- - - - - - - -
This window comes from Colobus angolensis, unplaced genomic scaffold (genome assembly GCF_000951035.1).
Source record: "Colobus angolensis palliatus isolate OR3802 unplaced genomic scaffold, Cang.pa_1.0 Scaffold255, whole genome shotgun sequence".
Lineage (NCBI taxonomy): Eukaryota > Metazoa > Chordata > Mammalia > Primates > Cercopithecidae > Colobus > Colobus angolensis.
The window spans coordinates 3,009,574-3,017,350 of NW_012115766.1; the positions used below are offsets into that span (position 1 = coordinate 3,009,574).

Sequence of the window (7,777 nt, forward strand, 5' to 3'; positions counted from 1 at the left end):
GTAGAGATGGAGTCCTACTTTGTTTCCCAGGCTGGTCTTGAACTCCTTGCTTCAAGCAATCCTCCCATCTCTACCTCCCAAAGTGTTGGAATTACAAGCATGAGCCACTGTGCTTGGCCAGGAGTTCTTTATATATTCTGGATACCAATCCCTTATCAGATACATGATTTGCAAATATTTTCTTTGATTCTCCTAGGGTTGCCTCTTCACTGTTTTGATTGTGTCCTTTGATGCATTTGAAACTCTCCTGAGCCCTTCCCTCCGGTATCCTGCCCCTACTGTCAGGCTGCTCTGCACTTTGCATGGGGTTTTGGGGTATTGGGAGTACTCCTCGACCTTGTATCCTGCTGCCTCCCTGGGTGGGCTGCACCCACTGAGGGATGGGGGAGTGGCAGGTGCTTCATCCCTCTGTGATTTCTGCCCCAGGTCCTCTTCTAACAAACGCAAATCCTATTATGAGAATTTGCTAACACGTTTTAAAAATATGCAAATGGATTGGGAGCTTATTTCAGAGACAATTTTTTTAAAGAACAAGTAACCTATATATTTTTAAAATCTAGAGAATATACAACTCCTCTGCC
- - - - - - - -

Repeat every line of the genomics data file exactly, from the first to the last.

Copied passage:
This window comes from Colobus angolensis, unplaced genomic scaffold (genome assembly GCF_000951035.1).
Source record: "Colobus angolensis palliatus isolate OR3802 unplaced genomic scaffold, Cang.pa_1.0 Scaffold255, whole genome shotgun sequence".
Lineage (NCBI taxonomy): Eukaryota > Metazoa > Chordata > Mammalia > Primates > Cercopithecidae > Colobus > Colobus angolensis.
The window spans coordinates 3,009,574-3,017,350 of NW_012115766.1; the positions used below are offsets into that span (position 1 = coordinate 3,009,574).

Sequence of the window (7,777 nt, forward strand, 5' to 3'; positions counted from 1 at the left end):
GTAGAGATGGAGTCCTACTTTGTTTCCCAGGCTGGTCTTGAACTCCTTGCTTCAAGCAATCCTCCCATCTCTACCTCCCAAAGTGTTGGAATTACAAGCATGAGCCACTGTGCTTGGCCAGGAGTTCTTTATATATTCTGGATACCAATCCCTTATCAGATACATGATTTGCAAATATTTTCTTTGATTCTCCTAGGGTTGCCTCTTCACTGTTTTGATTGTGTCCTTTGATGCATTTGAAACTCTCCTGAGCCCTTCCCTCCGGTATCCTGCCCCTACTGTCAGGCTGCTCTGCACTTTGCATGGGGTTTTGGGGTATTGGGAGTACTCCTCGACCTTGTATCCTGCTGCCTCCCTGGGTGGGCTGCACCCACTGAGGGATGGGGGAGTGGCAGGTGCTTCATCCCTCTGTGATTTCTGCCCCAGGTCCTCTTCTAACAAACGCAAATCCTATTATGAGAATTTGCTAACACGTTTTAAAAATATGCAAATGGATTGGGAGCTTATTTCAGAGACAATTTTTTTAAAGAACAAGTAACCTATATATTTTTAAAATCTAGAGAATATACAACTCCTCTGCC